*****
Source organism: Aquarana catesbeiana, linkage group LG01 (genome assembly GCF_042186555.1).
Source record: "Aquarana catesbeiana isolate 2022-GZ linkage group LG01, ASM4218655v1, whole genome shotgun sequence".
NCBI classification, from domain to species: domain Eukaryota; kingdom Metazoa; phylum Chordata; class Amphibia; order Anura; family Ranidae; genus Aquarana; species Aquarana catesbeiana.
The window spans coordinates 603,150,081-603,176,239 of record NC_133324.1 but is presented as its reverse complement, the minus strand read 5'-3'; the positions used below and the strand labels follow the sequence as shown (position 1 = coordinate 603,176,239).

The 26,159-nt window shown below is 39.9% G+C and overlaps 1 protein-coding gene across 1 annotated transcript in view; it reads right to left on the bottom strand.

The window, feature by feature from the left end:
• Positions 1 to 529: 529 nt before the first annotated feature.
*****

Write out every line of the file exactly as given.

Source organism: Aquarana catesbeiana, linkage group LG01 (genome assembly GCF_042186555.1).
Source record: "Aquarana catesbeiana isolate 2022-GZ linkage group LG01, ASM4218655v1, whole genome shotgun sequence".
NCBI classification, from domain to species: domain Eukaryota; kingdom Metazoa; phylum Chordata; class Amphibia; order Anura; family Ranidae; genus Aquarana; species Aquarana catesbeiana.
The window spans coordinates 603,150,081-603,176,239 of record NC_133324.1 but is presented as its reverse complement, the minus strand read 5'-3'; the positions used below and the strand labels follow the sequence as shown (position 1 = coordinate 603,176,239).

The 26,159-nt window shown below is 39.9% G+C and overlaps 1 protein-coding gene across 1 annotated transcript in view; it reads right to left on the bottom strand.

The window, feature by feature from the left end:
• Positions 1 to 529: 529 nt before the first annotated feature.